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Faced with pressure to lift Covid restrictions, Utah gov. opts to restrict his own powers

Utah's governor has already agreed to a reduction in his pandemic powers; other governors are being pressed, as well.
Image: Spencer Cox
Spencer Cox, then the lieutenant governor of Utah, during the daily briefing on the state's efforts to fight Covid-19 at the State Capitol in Salt Lake City on June 25.Rick Bowmer / AP file

Faced with a Republican-dominated Legislature that was demanding an immediate end to all Covid-19 restrictions, the new governor of Utah worked out a deal that allowed him to delay lifting the mask mandate and bought him an extra month to get thousands of residents vaccinated with the protections in place.

In exchange, Gov. Spencer Cox, who is also a Republican, did something that apparently no other governor has voluntarily done since the start of the pandemic — he signed a bill that restricts his emergency powers, experts in Utah politics said.

Cox told the Deseret News of Salt Lake City that his team pushed for April 10 "because we wanted to get as many people vaccinated as possible" before the mask mandate was removed. "That was the argument I made to the Legislature," he said.

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While Cox appears to be the first governor to have signed a bill like that, Utah is not the only state where legislatures have started clawing back the emergency powers they granted governors after the pandemic was declared last year.

In Arkansas, Connecticut, Massachusetts, Minnesota, Kansas, South Carolina and even Texas, Republican legislators are pushing to do the same, according to a survey of available news reports.

"Balance needs to be restored," said Minnesota state Sen. David Osmek, a Republican who sponsored a bill that would limit Gov. Tim Walz's authority to impose mask mandates and restrictions on schools, businesses and social gatherings.

In New York, the Democratic-dominated Legislature voted last week to curb Gov. Andrew Cuomo's pandemic-related emergency powers as he has been resisting calls to resign over allegations that he sexually harassed at least a half-dozen women and failed to report the true number of Covid-19 deaths at nursing homes.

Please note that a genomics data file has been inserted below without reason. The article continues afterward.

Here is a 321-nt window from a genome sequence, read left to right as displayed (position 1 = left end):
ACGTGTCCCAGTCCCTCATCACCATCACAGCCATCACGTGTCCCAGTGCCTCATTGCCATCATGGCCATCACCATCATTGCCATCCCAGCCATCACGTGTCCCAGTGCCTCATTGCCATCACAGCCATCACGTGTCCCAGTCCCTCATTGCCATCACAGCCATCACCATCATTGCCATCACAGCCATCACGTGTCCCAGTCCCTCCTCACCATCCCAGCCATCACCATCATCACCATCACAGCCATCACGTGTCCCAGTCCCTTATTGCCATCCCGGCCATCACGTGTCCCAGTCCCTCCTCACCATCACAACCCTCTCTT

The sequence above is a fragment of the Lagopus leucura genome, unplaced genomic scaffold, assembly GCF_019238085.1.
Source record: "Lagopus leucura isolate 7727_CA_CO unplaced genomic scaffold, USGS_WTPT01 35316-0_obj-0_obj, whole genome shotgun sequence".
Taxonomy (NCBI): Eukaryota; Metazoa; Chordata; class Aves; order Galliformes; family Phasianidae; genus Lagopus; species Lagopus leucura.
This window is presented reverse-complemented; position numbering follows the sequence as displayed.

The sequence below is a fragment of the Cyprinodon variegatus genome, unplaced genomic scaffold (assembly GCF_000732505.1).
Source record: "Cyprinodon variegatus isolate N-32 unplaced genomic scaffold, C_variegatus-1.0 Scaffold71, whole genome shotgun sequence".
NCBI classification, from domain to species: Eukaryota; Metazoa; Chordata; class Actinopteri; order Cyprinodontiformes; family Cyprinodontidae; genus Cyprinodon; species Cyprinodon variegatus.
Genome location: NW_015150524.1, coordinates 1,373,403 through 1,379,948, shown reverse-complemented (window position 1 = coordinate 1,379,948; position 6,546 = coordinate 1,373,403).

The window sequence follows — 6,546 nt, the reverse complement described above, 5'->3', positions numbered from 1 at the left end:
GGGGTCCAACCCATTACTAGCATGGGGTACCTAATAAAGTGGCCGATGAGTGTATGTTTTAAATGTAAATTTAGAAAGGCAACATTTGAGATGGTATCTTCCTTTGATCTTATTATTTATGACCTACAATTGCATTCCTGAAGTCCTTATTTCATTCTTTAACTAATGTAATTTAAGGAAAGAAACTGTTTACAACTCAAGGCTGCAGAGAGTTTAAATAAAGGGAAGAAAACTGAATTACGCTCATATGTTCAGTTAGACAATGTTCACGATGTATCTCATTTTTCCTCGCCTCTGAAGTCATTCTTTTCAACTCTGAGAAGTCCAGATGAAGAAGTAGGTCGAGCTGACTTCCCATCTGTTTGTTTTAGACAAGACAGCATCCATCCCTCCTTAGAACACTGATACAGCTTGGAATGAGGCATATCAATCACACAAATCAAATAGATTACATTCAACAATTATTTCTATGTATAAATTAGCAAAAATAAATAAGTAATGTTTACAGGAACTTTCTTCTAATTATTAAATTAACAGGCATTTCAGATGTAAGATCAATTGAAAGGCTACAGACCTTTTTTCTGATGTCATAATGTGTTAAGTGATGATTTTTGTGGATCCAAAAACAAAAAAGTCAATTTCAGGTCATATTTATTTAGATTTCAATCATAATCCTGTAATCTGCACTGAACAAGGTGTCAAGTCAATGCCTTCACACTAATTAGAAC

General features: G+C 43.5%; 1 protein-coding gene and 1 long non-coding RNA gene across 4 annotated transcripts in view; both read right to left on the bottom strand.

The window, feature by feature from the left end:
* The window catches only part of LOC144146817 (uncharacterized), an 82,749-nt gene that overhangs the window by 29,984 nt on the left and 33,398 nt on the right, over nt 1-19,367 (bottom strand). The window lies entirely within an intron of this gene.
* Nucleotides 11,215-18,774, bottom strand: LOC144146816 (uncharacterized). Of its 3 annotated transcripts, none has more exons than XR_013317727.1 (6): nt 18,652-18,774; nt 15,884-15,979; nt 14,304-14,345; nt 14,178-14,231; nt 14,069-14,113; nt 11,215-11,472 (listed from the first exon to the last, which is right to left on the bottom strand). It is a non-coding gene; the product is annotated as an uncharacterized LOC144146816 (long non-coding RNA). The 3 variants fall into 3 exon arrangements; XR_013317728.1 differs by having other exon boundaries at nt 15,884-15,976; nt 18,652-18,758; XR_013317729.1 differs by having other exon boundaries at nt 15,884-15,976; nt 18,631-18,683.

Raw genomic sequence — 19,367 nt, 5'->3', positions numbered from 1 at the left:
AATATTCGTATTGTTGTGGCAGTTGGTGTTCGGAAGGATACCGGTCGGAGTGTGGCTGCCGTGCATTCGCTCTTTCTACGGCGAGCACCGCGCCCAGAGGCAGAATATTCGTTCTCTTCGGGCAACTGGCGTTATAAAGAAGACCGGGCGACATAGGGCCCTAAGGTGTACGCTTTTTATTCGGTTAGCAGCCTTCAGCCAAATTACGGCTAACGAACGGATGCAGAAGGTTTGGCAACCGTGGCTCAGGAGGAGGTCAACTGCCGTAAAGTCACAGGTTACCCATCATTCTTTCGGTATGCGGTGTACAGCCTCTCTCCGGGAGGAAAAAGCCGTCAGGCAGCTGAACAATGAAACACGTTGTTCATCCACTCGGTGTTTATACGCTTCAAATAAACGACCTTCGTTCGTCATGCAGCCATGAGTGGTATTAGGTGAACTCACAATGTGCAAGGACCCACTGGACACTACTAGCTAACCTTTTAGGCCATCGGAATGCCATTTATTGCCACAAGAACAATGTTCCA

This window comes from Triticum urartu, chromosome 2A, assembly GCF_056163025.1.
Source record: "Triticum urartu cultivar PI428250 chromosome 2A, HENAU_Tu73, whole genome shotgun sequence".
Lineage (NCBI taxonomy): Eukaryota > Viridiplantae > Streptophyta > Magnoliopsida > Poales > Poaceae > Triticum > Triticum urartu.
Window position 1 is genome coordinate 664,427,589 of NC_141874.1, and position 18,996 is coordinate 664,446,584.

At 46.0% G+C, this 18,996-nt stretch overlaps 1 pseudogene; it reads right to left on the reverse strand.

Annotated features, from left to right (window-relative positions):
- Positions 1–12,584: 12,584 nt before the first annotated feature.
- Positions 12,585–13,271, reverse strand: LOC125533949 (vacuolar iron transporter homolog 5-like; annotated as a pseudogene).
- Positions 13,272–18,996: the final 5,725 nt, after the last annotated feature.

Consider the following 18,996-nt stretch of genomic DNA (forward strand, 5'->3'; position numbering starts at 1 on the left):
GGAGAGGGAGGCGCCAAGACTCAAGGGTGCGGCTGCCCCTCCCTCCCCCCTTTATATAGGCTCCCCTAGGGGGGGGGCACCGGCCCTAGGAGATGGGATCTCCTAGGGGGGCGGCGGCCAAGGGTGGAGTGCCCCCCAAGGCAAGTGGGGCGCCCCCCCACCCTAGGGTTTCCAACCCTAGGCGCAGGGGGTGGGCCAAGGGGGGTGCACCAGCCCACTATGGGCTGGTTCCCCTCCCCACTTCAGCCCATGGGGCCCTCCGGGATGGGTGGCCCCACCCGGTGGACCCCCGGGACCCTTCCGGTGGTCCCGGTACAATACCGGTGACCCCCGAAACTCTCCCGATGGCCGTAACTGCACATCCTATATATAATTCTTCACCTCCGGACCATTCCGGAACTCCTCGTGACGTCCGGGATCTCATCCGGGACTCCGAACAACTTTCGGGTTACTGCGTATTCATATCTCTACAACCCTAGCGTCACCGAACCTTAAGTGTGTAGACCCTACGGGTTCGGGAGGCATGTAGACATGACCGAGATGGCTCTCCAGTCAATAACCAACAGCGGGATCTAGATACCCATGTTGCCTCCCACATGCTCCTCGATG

And in Texas, Republican Gov. Greg Abbott said he was open to rolling back his office's sweeping emergency powers for future disasters, although not necessarily this one. He has been harshly criticized by some in the GOP who say he has imposed too many pandemic restrictions and by Democrats who say he has imposed too few.

"What we are working on — and we've already begun working with legislators — is approaches to make sure we can pre-plan how a response would be done, but it has to be done in a way that leaves flexibility to move swiftly," Abbott told The Texas Tribune last month.

In general, it has been Democrats and public health experts who have been urging states to go slow on lifting pandemic restrictions, while Republicans have been pushing more aggressively to reopen schools and businesses that are still struggling to recover from the pandemic.

"It's not as simple as just saying, 'Stop the peacetime emergency,'" Walz, a Democrat, told reporters. "Because there will be a cascade of effects that will happen, and there needs to be a firewall built against that."

Summer Johnson McGee, dean of the School of Health Sciences at the University of New Haven in Connecticut, agreed.

"The ability for governors to act swiftly via executive orders is a critical public health power that is necessary in a pandemic," McGee said. "Subjecting public health policymaking to the slow grind of the legislative process in a dynamic global pandemic presents a real risk that states will no longer be able to act quickly enough to respond to changes in local health conditions."

While the pace of Covid-19 vaccinations has accelerated rapidly under President Joe Biden, the pandemic is far from over.